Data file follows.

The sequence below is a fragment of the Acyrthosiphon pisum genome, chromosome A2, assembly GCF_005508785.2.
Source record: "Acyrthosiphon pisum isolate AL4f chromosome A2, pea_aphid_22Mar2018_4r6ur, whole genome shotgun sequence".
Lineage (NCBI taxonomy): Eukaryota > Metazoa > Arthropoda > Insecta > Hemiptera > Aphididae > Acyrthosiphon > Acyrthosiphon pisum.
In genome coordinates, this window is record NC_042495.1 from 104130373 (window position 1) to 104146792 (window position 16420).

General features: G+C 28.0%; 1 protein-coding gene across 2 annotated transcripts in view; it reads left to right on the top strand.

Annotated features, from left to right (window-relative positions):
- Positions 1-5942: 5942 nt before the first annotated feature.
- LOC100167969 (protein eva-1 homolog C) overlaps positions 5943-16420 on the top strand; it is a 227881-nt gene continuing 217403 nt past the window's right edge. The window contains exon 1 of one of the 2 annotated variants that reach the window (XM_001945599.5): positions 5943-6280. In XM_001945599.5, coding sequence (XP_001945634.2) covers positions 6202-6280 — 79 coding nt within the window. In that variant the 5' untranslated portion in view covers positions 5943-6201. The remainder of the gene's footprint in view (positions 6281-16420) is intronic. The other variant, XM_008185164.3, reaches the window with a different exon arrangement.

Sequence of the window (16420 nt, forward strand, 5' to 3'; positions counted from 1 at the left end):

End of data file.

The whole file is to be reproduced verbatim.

The sequence below is a fragment of the Acyrthosiphon pisum genome, chromosome A2, assembly GCF_005508785.2.
Source record: "Acyrthosiphon pisum isolate AL4f chromosome A2, pea_aphid_22Mar2018_4r6ur, whole genome shotgun sequence".
Lineage (NCBI taxonomy): Eukaryota > Metazoa > Arthropoda > Insecta > Hemiptera > Aphididae > Acyrthosiphon > Acyrthosiphon pisum.
In genome coordinates, this window is record NC_042495.1 from 104130373 (window position 1) to 104146792 (window position 16420).

General features: G+C 28.0%; 1 protein-coding gene across 2 annotated transcripts in view; it reads left to right on the top strand.

Annotated features, from left to right (window-relative positions):
- Positions 1-5942: 5942 nt before the first annotated feature.
- LOC100167969 (protein eva-1 homolog C) overlaps positions 5943-16420 on the top strand; it is a 227881-nt gene continuing 217403 nt past the window's right edge. The window contains exon 1 of one of the 2 annotated variants that reach the window (XM_001945599.5): positions 5943-6280. In XM_001945599.5, coding sequence (XP_001945634.2) covers positions 6202-6280 — 79 coding nt within the window. In that variant the 5' untranslated portion in view covers positions 5943-6201. The remainder of the gene's footprint in view (positions 6281-16420) is intronic. The other variant, XM_008185164.3, reaches the window with a different exon arrangement.

Sequence of the window (16420 nt, forward strand, 5' to 3'; positions counted from 1 at the left end):